Both parties need to get locked in session and not allowed to leave until they get this fixed, and fixed right in a manner that we are not addressing this again next year. I dont care if they miss Christmas with their families--get this fixed ASAP!!

    Plenty of blame on both parties, but at the end of the day, its us citizens that are paying for this ugly scenario. A scenario created by our elected officials on both sides of the aisle.

    Write your reps and tell them to get to work, and dont stop until they have this fixed. Enough party politics--its time for them to work together for US! Its not about any one party--its about us citizens! Hello?!?!?

  5. Can I believe what I'm reading?

    During the campaign Romney gave no details and Democrats called for them to no avail. He lost!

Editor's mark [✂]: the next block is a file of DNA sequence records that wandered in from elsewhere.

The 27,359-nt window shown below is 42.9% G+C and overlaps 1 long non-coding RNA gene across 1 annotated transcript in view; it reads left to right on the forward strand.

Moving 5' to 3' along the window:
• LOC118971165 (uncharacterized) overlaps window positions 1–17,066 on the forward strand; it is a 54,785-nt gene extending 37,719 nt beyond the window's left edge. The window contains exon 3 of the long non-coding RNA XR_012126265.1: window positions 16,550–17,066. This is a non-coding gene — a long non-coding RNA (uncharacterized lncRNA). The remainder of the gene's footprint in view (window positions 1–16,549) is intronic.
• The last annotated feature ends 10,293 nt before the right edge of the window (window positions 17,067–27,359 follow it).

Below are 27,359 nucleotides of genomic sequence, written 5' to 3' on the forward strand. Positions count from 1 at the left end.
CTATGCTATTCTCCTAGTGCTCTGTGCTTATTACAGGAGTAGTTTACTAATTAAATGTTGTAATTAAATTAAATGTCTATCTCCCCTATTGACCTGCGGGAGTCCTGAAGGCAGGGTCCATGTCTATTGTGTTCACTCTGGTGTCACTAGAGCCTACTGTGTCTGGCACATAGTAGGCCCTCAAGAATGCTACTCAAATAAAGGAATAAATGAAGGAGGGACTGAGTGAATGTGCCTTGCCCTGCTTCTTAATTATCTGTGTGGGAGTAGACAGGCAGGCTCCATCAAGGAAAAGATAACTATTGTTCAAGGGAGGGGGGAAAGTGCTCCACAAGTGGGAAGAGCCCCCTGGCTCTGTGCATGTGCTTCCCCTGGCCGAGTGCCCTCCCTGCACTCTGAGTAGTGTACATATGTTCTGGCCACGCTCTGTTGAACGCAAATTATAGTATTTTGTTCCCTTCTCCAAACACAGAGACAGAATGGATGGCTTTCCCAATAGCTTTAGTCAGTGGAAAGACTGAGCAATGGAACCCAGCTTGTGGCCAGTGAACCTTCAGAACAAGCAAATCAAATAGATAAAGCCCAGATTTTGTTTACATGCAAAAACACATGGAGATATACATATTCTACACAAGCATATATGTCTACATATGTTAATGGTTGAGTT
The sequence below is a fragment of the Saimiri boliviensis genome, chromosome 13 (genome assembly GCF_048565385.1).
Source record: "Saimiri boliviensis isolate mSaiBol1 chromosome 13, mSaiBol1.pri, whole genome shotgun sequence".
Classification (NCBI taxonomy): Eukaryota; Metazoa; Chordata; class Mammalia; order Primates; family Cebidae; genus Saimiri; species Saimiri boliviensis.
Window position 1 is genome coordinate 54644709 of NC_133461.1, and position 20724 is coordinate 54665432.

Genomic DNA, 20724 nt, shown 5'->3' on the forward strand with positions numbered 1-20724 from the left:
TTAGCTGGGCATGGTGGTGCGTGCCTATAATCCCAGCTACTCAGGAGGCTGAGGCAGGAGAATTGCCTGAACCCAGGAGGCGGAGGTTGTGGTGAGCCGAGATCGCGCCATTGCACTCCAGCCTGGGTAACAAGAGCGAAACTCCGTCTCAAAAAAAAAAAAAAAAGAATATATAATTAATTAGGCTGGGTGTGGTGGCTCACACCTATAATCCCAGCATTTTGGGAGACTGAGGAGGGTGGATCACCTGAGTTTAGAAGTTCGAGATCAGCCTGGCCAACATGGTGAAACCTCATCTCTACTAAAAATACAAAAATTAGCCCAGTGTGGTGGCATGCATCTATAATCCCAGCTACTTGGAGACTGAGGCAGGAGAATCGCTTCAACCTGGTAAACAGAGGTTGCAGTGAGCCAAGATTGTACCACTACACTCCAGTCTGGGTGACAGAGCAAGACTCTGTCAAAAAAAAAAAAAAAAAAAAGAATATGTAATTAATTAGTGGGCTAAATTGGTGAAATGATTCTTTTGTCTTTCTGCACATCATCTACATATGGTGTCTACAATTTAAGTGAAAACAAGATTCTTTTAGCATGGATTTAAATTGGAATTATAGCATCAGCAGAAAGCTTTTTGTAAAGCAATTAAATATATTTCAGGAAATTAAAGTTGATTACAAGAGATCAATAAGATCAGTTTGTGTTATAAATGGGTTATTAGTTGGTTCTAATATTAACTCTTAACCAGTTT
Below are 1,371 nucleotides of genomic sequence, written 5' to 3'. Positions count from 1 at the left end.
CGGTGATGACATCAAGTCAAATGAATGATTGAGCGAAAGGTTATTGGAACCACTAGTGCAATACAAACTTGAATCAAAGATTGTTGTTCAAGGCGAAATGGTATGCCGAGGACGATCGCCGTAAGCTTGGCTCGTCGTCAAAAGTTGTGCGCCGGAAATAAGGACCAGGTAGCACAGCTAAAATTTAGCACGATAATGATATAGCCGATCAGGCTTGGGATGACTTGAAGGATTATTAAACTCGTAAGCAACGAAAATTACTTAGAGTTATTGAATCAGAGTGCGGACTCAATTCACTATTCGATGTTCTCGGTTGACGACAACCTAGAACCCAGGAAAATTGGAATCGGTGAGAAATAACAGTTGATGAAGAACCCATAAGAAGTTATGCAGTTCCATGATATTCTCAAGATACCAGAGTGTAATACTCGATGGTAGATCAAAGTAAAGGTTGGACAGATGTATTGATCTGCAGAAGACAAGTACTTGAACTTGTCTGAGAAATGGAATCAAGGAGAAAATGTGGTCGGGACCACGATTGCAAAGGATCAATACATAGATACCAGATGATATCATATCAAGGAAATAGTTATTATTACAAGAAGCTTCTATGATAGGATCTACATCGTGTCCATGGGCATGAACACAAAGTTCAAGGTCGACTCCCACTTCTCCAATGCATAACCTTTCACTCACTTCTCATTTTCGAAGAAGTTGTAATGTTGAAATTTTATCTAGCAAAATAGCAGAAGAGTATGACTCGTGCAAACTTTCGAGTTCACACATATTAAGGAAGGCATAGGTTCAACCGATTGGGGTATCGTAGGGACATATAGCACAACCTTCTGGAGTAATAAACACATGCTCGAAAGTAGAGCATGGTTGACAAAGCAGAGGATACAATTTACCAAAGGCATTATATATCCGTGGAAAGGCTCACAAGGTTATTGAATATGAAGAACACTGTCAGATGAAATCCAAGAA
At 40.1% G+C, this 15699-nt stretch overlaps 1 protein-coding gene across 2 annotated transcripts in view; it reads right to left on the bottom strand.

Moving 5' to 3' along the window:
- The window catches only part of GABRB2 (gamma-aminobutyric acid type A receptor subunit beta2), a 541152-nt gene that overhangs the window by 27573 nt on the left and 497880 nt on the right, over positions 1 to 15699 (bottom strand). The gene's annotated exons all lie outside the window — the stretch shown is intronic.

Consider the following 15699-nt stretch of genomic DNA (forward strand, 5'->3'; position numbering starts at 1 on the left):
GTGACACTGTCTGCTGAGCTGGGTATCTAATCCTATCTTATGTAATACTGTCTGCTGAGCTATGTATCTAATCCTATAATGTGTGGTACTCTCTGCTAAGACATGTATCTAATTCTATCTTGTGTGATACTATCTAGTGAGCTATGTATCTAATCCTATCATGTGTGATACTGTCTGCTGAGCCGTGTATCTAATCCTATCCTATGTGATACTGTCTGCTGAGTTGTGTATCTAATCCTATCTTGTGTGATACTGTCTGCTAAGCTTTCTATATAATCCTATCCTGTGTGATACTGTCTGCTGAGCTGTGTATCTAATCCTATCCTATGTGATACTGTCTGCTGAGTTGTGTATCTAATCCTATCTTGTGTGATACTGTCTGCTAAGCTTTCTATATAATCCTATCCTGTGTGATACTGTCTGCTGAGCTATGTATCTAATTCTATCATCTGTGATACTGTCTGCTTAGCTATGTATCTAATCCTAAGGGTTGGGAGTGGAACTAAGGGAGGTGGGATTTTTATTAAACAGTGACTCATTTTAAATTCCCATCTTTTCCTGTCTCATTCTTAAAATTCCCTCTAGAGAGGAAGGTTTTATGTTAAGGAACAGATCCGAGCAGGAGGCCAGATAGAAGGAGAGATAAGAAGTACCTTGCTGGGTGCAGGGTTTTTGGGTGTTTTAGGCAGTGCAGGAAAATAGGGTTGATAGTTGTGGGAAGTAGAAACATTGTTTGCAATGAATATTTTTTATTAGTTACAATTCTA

Obama won the election! And now, the Republicans are calling for details!

    The details are in the Budget Control Act of 2011, also called the "fiscal cliff".

  6. Doesn't look like the administration or Senator Harry have any interest in resolving this. Let's just plan on the cliff happening. We need the payroll tax cuts to end--to keep SS and Medicare funded. We need serious spending cuts to Defense, social welfare, foreign Sequestration is in our best interests. Let the tax cuts expire, I guess, 'cause we can't count on anyone to deal with the real issues. Ending those cuts also means ending SOME of the refundable tax credits for those who pay no income tax--so it's really not all that bad. Now that I'm OK with it, they'll probably just kick the cans down the roads and prolong the anxiety.